“No-fault” and similar attendance policies typically assign points or demerits against a worker’s attendance record for absences. When drafted properly, these policies provide exemptions for legally protected absences. There are many laws, such as the Family & Medical Leave Act, Americans with Disabilities Act, New York Paid Family Leave, and New York Paid Sick Time Law, that allow employees to take legally protected time off from their jobs in order to address medical, caregiving and other needs. When it is not clear to employees what their legal rights are when it comes to no-fault or similar attendance policies, they may be discouraged from taking legally protected time off.
Recent amendments to the New York Labor Law seek to remedy this issue. Specifically, Labor Law Section 215 has been amended to clarify that an employer may not discriminate or retaliate against any employee “because such employee has used any legally protected absence pursuant to federal, local or state law.” The amendment also specifically provides that unlawful discrimination/retaliation includes assessing any demerit, occurrence, point or deductions from an allotted bank of time, which could subject an employee to discipline or other punishment.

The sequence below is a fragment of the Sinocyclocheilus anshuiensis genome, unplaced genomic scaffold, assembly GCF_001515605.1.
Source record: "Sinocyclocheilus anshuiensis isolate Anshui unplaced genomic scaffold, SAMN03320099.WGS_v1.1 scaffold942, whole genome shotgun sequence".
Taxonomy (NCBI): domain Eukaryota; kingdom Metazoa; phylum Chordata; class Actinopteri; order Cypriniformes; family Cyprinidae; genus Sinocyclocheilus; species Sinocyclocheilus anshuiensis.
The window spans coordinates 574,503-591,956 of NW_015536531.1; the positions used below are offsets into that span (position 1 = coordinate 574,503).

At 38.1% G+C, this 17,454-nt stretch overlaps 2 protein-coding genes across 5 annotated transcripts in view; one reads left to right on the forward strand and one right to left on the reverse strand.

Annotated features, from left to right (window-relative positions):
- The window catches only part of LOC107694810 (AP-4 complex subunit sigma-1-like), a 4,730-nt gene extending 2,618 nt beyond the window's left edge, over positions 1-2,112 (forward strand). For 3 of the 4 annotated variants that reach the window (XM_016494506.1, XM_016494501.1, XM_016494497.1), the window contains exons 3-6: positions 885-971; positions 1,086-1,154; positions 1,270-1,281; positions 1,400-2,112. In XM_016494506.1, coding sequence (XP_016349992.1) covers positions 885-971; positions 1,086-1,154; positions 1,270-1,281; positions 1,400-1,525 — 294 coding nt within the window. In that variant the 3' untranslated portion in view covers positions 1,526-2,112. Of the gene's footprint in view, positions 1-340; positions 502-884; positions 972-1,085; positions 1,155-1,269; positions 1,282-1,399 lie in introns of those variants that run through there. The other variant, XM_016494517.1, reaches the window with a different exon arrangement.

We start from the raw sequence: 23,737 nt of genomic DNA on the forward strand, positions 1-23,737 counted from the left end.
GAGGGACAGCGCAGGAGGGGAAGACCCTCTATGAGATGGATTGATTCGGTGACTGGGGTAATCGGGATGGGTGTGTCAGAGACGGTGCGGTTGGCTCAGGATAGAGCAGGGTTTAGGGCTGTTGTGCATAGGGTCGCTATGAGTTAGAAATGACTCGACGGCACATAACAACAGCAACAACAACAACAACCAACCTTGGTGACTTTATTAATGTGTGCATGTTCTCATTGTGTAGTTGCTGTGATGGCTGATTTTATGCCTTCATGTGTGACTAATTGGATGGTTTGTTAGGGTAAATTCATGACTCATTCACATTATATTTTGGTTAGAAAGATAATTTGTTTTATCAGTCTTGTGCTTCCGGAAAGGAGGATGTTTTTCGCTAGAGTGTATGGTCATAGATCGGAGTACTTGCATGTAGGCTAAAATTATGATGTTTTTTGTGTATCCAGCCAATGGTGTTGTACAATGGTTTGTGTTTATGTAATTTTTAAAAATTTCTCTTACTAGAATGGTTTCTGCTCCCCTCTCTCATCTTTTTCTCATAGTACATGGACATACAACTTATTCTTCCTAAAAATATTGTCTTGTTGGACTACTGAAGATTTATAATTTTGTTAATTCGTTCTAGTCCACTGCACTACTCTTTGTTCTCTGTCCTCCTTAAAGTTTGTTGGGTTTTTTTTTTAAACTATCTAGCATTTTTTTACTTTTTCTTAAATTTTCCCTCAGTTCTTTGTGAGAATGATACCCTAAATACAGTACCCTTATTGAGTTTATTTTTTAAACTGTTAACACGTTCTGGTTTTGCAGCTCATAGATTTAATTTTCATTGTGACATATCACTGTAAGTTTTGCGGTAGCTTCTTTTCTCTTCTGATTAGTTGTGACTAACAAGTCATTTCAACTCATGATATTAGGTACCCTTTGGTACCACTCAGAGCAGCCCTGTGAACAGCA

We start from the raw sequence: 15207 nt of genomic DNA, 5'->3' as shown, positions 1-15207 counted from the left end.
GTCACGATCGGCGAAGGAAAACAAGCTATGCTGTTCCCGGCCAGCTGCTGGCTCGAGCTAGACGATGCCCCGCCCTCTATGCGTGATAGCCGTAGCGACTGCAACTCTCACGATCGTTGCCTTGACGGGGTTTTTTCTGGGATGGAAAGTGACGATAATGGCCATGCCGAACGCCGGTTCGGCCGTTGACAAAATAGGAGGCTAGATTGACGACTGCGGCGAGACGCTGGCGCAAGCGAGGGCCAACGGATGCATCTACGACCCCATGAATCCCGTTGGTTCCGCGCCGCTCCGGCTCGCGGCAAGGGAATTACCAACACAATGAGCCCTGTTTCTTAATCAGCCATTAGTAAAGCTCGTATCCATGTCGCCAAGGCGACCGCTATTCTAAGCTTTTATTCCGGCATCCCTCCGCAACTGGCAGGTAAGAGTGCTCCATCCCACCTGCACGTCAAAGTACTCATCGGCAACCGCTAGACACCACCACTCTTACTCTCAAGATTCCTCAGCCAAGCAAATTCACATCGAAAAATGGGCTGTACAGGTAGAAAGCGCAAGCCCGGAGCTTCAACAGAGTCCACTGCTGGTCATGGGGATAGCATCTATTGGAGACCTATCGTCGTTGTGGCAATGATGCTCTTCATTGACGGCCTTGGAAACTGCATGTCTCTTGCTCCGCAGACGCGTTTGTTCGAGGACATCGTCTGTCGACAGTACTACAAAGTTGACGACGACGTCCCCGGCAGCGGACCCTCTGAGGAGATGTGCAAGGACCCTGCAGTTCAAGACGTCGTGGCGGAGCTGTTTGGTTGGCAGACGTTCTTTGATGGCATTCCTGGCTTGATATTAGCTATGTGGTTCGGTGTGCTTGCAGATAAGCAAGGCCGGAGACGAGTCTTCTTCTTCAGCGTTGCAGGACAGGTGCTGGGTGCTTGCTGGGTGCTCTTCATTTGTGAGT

Violations of New York Labor Law Section 215 can result in fines of up to $10,000 (or $20,000 for subsequent violations). Additional relief can include back pay, front pay or reinstatement, liquidated damages (up to $20,000), and attorneys’ fees. Employees may file complaints with the Department of Labor or bring their own civil action.
This new amendment will become effective on February 19, 2023. Employers should review their leave and attendance policies and practices now to ensure they are properly complying with this and other federal, state and local leave-related laws.